The Danger of “Loving” Everyone So Much

Here is a typical social media scenario. Person A posts selfie after 38 attempts to get the pose just right enough to look spontaneous and natural. Caption to selfie has no connection with selfie at all, just some brief commentary on what’s going on that day or moment. Person B sees selfie, doesn’t read caption, digitally likes the selfie (not the same as really liking it), and comments, “ILYSM”. For the uninitiated, those letters are short for “I love you so much”. This starts a cascade of ILYSMs that might number in the dozens or more. As you scroll through the comments, virtually no one has mentioned the caption. If satisfied with the response, Person A repeats the pattern later that day. If unsatisfied, Person A deletes the post, tries a different pose with unrelated caption, or a sympathy-seeking caption, and tries again.

So why is ILYSM so dangerous? Because it is fool’s gold. The danger of mindlessly churning out over-the-top expressions of affection is not only that there is little substance to them, but that even more insidiously, it dulls a person’s ability to recognize genuine affection and fidelity. As Violet, from the Incredibles family stated to her mother, with the know-it-all tone familiar to many parents of teenagers, “If everyone is special, then no one is.” If my standard interpersonal expression is one of extreme affection, how will I differentiate true affection from vacuous affection?

People who collect ILYSMs will invariably struggle to know when they are actually valued by another. They will struggle to recognize those who are actually reliable and protective of their welfare. They will struggle to trust people who they can actually trust because they have been fooled so many times by expressions of those five empty letters.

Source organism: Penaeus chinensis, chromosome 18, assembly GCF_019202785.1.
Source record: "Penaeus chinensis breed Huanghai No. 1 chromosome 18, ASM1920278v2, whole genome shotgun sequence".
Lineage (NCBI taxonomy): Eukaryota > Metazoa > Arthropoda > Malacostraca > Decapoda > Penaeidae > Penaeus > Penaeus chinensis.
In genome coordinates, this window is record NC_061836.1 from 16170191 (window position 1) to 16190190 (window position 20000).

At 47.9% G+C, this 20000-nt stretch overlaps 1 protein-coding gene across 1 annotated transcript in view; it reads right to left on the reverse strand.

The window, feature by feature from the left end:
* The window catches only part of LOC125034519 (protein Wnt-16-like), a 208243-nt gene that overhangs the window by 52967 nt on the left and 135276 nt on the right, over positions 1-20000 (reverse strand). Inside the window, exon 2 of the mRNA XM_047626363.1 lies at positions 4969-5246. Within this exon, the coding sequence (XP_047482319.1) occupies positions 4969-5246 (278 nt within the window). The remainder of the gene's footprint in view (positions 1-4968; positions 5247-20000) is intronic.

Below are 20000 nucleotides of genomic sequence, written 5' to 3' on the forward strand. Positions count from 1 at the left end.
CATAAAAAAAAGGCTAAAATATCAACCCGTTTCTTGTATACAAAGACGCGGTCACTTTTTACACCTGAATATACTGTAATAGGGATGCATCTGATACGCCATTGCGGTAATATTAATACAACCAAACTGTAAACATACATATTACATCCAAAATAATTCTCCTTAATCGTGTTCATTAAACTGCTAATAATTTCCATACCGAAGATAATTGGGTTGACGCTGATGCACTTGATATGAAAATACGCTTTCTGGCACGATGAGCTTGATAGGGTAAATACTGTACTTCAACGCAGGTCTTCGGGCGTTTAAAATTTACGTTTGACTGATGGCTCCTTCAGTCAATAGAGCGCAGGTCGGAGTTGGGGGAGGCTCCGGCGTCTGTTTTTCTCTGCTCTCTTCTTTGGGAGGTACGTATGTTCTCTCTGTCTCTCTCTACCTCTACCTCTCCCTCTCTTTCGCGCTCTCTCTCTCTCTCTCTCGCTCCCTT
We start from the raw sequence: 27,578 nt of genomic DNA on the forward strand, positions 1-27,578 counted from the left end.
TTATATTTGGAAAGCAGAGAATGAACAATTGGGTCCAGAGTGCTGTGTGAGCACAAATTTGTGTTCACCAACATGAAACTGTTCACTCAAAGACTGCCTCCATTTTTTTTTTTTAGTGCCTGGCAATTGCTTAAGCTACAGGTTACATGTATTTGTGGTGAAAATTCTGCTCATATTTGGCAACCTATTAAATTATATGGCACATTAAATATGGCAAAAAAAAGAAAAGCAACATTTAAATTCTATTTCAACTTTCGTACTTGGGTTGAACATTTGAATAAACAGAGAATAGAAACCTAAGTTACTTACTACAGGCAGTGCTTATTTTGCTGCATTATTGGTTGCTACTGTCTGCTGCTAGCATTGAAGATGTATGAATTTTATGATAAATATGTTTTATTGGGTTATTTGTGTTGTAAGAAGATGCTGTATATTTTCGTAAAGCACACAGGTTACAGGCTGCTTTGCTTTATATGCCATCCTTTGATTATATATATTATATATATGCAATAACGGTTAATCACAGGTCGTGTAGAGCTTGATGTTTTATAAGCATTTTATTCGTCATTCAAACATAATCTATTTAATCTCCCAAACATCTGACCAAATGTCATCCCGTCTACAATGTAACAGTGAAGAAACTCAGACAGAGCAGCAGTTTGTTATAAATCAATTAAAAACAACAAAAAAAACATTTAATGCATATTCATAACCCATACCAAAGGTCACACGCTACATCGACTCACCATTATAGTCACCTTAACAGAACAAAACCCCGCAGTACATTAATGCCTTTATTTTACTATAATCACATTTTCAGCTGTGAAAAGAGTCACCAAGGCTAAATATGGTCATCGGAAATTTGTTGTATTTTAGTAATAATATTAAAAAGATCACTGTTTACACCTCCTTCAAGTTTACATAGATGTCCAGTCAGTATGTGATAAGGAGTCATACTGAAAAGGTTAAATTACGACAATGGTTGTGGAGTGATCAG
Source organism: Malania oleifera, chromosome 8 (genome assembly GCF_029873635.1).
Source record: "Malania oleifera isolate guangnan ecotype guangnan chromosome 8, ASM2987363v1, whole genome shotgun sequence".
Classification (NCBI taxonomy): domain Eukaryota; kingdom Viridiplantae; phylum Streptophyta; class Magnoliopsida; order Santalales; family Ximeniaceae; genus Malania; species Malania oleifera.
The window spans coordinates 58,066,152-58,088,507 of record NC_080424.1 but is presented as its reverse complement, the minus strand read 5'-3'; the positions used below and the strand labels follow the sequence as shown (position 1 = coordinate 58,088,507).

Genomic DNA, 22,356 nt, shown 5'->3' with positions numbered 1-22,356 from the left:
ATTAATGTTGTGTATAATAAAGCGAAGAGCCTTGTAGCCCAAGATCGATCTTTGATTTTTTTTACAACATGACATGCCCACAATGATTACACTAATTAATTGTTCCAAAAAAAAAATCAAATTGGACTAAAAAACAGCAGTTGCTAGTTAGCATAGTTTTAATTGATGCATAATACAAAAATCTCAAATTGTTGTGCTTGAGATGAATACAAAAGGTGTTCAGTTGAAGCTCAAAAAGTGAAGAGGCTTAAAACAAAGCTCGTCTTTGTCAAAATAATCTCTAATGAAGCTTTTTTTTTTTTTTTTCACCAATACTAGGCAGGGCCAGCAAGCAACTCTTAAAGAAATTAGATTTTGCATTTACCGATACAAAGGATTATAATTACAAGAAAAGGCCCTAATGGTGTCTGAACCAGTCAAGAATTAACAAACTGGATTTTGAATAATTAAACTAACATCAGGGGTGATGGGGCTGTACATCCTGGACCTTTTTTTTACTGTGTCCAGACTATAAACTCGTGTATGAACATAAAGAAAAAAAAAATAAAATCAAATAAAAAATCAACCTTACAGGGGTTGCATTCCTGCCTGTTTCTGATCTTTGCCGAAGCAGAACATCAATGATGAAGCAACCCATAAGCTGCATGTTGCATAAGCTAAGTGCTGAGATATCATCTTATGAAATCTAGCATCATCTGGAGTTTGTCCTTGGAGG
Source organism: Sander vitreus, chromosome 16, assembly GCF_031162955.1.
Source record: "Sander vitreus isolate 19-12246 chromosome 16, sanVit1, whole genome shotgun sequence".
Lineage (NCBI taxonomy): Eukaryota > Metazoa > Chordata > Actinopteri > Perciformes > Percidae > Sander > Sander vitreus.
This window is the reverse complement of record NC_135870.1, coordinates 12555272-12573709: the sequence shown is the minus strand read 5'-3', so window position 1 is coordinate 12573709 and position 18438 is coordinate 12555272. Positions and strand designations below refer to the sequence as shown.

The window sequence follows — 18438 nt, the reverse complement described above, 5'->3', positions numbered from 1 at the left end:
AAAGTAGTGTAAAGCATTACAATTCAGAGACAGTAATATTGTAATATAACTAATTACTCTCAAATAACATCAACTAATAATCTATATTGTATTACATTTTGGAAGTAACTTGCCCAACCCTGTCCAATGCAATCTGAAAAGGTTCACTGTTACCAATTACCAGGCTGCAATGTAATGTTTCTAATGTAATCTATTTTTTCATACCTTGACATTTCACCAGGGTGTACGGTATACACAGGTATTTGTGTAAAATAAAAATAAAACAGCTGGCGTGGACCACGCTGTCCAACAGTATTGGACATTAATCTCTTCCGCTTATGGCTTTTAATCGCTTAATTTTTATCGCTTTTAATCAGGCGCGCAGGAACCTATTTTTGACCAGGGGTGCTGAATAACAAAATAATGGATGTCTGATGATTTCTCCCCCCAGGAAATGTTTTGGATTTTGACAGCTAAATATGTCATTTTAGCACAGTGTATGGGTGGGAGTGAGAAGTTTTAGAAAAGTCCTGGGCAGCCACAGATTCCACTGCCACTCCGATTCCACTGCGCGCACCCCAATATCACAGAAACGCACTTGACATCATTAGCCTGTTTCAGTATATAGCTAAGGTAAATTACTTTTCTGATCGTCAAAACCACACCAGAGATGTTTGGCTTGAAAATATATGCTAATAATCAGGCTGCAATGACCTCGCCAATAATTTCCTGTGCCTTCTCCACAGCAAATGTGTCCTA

People who blindly distribute ILYSMs are not malicious. They themselves share the same struggles as the collectors and in truth, many people play both roles. I often speak with clients about relationship dumpster diving. Those who eat from the garbage do not do so because they prefer the taste and texture of what they find there. They do it because they either have, or believe they have, no other option. Similarly, people will accept counterfeits of closeness if they believe that it is the best they can expect to receive.

I know that I sound like a grumpy old guy, lamenting how the rising generation is sinking, but this description applies to injured people of all ages. If it’s you I am describing, raise your standards. If it’s your child, have a gentle conversation (or 1000 conversations) about recognizing true friendship and healthy relationships. Don’t fall for the unfulfilled promise of ILYSM.